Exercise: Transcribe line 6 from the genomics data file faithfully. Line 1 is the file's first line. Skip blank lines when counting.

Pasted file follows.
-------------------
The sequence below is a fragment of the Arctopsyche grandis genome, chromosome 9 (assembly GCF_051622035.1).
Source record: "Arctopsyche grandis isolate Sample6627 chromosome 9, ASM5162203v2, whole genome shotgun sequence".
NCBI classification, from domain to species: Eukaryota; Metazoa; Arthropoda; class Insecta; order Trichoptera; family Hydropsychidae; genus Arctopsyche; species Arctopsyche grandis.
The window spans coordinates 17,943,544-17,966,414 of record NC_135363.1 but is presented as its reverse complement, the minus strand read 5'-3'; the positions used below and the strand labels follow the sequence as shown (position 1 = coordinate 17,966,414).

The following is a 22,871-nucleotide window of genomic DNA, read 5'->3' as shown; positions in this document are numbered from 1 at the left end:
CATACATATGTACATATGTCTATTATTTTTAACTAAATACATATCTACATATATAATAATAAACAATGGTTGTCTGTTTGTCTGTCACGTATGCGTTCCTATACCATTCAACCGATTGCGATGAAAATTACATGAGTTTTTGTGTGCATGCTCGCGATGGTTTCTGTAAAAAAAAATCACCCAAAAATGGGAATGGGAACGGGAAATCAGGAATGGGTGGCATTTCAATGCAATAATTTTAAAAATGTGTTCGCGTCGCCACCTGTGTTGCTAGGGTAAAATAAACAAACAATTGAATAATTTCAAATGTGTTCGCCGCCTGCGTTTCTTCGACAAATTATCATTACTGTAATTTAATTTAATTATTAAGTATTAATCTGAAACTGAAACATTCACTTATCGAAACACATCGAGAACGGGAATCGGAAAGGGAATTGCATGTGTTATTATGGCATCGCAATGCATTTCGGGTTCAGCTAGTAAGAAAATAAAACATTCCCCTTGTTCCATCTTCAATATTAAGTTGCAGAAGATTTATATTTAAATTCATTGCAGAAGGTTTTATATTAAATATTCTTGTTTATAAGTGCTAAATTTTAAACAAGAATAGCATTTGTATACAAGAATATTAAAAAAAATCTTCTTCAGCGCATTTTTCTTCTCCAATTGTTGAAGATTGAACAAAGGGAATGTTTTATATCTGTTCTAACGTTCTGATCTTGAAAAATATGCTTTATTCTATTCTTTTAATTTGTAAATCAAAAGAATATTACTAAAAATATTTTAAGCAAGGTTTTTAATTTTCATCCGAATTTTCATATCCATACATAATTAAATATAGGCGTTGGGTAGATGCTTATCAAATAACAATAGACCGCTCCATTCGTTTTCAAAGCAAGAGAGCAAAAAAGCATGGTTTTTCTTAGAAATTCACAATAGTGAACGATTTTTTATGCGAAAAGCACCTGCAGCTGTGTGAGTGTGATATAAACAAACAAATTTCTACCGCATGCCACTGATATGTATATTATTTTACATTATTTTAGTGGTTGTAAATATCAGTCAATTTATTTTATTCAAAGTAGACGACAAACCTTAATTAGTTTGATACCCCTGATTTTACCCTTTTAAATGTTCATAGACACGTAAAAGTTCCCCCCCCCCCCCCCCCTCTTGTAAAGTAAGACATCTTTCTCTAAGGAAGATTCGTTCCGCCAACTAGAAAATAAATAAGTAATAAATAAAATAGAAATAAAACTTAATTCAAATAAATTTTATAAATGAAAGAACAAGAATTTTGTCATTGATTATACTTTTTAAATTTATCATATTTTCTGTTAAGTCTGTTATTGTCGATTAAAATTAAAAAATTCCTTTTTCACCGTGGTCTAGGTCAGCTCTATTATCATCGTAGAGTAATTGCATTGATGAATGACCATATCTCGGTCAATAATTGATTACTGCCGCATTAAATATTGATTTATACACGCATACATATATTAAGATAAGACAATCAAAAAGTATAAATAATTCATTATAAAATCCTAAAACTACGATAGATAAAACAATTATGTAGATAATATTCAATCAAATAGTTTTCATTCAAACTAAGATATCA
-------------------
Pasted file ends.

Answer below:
CATACATATGTACATATGTCTATTATTTTTAACTAAATACATATCTACATATATAATAATAAACAATGGTTGTCTGTTTGTCTGTCACGTATGCGTTCCTATACCATTCAACCGATTGCGATGAAAATTACATGAGTTTTTGTGTGCATGCTCGCGATGGTTTCTGTAAAAAAAAATCACCCAAAAATGGGAATGGGAACGGGAAATCAGGAATGGGTGGCATTTCAATGCAATAATTTTAAAAATGTGTTCGCGTCGCCACCTGTGTTGCTAGGGTAAAATAAACAAACAATTGAATAATTTCAAATGTGTTCGCCGCCTGCGTTTCTTCGACAAATTATCATTACTGTAATTTAATTTAATTATTAAGTATTAATCTGAAACTGAAACATTCACTTATCGAAACACATCGAGAACGGGAATCGGAAAGGGAATTGCATGTGTTATTATGGCATCGCAATGCATTTCGGGTTCAGCTAGTAAGAAAATAAAACATTCCCCTTGTTCCATCTTCAATATTAAGTTGCAGAAGATTTATATTTAAATTCATTGCAGAAGGTTTTATATTAAATATTCTTGTTTATAAGTGCTAAATTTTAAACAAGAATAGCATTTGTATACAAGAATATTAAAAAAAATCTTCTTCAGCGCATTTTTCTTCTCCAATTGTTGAAGATTGAACAAAGGGAATGTTTTATATCTGTTCTAACGTTCTGATCTTGAAAAATATGCTTTATTCTATTCTTTTAATTTGTAAATCAAAAGAATATTACTAAAAATATTTTAAGCAAGGTTTTTAATTTTCATCCGAATTTTCATATCCATACATAATTAAATATAGGCGTTGGGTAGATGCTTATCAAATAACAATAGACCGCTCCATTCGTTTTCAAAGCAAGAGAGCAAAAAAGCATGGTTTTTCTTAGAAATTCACAATAGTGAACGATTTTTTATGCGAAAAGCACCTGCAGCTGTGTGAGTGTGATATAAACAAACAAATTTCTACCGCATGCCACTGATATGTATATTATTTTACATTATTTTAGTGGTTGTAAATATCAGTCAATTTATTTTATTCAAAGTAGACGACAAACCTTAATTAGTTTGATACCCCTGATTTTACCCTTTTAAATGTTCATAGACACGTAAAAGTTCCCCCCCCCCCCCCCCCTCTTGTAAAGTAAGACATCTTTCTCTAAGGAAGATTCGTTCCGCCAACTAGAAAATAAATAAGTAATAAATAAAATAGAAATAAAACTTAATTCAAATAAATTTTATAAATGAAAGAACAAGAATTTTGTCATTGATTATACTTTTTAAATTTATCATATTTTCTGTTAAGTCTGTTATTGTCGATTAAAATTAAAAAATTCCTTTTTCACCGTGGTCTAGGTCAGCTCTATTATCATCGTAGAGTAATTGCATTGATGAATGACCATATCTCGGTCAATAATTGATTACTGCCGCATTAAATATTGATTTATACACGCATACATATATTAAGATAAGACAATCAAAAAGTATAAATAATTCATTATAAAATCCTAAAACTACGATAGATAAAACAATTATGTAGATAATATTCAATCAAATAGTTTTCATTCAAACTAAGATATCA